So I wrote an article yesterday and did not put a lot of thought or effort into it.
Apparently people liked it. I will write more about ataxia on my blog.
To help ataxia patients and their families.
To bring a greater awareness of the disease to the general public.
But before we start, there’s one thing I have to do.
Thank some people who played a supporting role in this first month of diagnosis.
People think I am handling this well but I had a lot of support. They kept me afloat.
The first person I have to thank is Dr. Martin Arce. And the SCA network which is a foundation set up by Sofie Trellmans’ family. The foundation covered the cost of my genetic test. #thankyouJesus
Thanks for new friendship Sofie.
I cried on February 22. But that was because my closest friends immediately stopped what they were doing when I whatsapped them the news. (Yes, there’s WiFi in Karolinska Institute) They are busy people but all called meon that day.
Shout out to Francescar Kinyua who I was in university with, Lillian Mumbi Kamonjo who I went to high school with and even attended my late sister’s Elizabeths’ funeral and Kenneth one of my closest friends in Kenya.
Kenneth checked on me almost daily and asked if I had taken my supplements, asked how I was doing, how I was feeling, if I had eaten and so on. He also helped me find a way to drop the ataxia bomb on my niece, Nicole and my mom. You are a gem Kenneth.
I’ve not cried since then. I think I am a little strange to begin with. I remember calling Azaliah my friend from church and asking, “Why I’m I not crying? I think I should be crying.”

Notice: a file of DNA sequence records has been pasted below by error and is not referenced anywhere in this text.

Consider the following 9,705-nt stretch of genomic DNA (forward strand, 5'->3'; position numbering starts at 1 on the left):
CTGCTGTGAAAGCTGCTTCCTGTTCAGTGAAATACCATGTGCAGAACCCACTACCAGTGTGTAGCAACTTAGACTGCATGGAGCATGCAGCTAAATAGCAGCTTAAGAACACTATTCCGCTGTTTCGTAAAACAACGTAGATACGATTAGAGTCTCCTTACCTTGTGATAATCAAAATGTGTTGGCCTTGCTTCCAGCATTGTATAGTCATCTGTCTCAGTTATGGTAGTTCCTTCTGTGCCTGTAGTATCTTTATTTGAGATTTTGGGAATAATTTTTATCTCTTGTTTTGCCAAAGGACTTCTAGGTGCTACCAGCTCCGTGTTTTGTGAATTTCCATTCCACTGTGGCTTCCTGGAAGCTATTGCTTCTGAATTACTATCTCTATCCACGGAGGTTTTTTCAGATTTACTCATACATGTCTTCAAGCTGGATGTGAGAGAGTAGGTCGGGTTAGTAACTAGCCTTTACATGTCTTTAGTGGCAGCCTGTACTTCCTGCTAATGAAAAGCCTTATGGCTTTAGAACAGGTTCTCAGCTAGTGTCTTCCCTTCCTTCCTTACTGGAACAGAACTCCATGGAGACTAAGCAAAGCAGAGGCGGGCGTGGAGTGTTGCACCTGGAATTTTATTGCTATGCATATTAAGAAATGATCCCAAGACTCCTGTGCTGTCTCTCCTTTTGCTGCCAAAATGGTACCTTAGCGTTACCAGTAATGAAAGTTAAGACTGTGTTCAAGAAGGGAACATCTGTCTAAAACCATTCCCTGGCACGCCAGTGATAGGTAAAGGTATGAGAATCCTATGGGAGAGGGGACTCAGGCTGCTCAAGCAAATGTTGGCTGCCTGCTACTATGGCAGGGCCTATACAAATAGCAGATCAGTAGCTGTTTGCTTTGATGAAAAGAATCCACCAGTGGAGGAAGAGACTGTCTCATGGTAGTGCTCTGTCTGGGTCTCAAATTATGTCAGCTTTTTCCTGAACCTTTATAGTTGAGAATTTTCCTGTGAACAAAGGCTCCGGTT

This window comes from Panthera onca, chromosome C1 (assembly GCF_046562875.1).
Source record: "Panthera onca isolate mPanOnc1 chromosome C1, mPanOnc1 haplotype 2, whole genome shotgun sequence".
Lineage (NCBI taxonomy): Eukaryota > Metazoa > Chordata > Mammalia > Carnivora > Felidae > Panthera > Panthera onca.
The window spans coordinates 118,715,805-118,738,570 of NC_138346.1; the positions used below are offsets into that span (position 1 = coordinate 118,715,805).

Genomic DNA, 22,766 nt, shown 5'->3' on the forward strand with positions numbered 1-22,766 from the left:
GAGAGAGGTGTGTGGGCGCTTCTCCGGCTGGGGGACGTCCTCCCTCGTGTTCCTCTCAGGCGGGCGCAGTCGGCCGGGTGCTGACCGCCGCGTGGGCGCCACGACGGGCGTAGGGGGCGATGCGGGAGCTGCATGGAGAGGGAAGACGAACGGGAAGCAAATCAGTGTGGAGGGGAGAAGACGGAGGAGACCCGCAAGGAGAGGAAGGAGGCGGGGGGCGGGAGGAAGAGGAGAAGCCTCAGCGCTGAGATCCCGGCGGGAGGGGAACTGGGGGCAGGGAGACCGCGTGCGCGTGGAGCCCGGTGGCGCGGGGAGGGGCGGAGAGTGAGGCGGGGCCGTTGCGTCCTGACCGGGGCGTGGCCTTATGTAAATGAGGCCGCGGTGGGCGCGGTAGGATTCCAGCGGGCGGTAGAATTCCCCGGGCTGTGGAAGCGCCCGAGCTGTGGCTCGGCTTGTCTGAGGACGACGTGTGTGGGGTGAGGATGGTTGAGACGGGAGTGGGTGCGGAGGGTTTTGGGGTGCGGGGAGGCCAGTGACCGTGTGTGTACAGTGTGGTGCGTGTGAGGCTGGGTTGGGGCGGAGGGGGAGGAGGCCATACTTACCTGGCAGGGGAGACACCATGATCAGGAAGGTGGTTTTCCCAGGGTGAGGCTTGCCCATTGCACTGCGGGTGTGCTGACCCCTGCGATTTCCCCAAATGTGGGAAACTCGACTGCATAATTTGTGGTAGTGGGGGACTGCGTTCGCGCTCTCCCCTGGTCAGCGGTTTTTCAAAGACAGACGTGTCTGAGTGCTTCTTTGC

It’s all been action for me: getting physical therapy appointments, getting a local neurologist, buying uber healthy food and working out… … I figured let me get that out of the way first. The tears can wait.
Thanks Njoki Mugambi for your encouraging messages and checking on me.
I also have to thank Sarah Axelson for all her help calling doctors in Malmö on my behalf,Hanne Tragardh for good conversation, Azaliah who helped me process and decipher what I was even feeling, Jackie Howard an American in my church who wanted to help in any practical way and even drove to my house and had lunch with me, Charlene from Australia but currently in Malmö, Julia a Kenyan who lives in Brisbane and called me for several hours last week, Caroline a Kenyan blogger in Netherlands, Phillipa Roy from Scotland for your encouraging call, Joan, a Kenyan in Malmö for good conversation and laughter and Grace Mungai for good dinners and offering to help me practically. To my cousin Shelmith for keeping me laughing.
I have to thank my Swedish landlord David for letting me talk and examine my feelings. David was a kind sounding board.
Thanks Steve Muchiri for the wonderful song and uplifting messages.
Thanks to Elin who trained me hard on a Saturday for next to nothing. Sweet, pretty Swedish trainer. Very fit.
Thanks for my niece who handled this very well and even encouraged me.
I also have to thank everyone in the National Ataxia Foundation Facebook page. Any time I had any questions, they gladly answered them. It was sweet to be immediately accepted and connected to so many people living all over the world because of having this disease. Their support and allowing me to vent was highly appreciated.
Everyone who called me on Wednesday; Rita Nyambura, Atieno and everyone who reached out via Facebook and left comments on my blog.
Shout out to Evans Wafula, Kenya, who left a very kind and kind message on my blog.
To Mark, USA, who showed me ataxia does not affect your sense of humor. He observed very few black people have ataxia. Yes, this is a white people disease. I have “ablaxia”. He coined that. OMG.
Finally, shout out to my best friend Viola who cracks me up and treats me like she has always done.
I seriously have been doing something right because so many people really care and love me. Aaaaaaaaaaaawwww.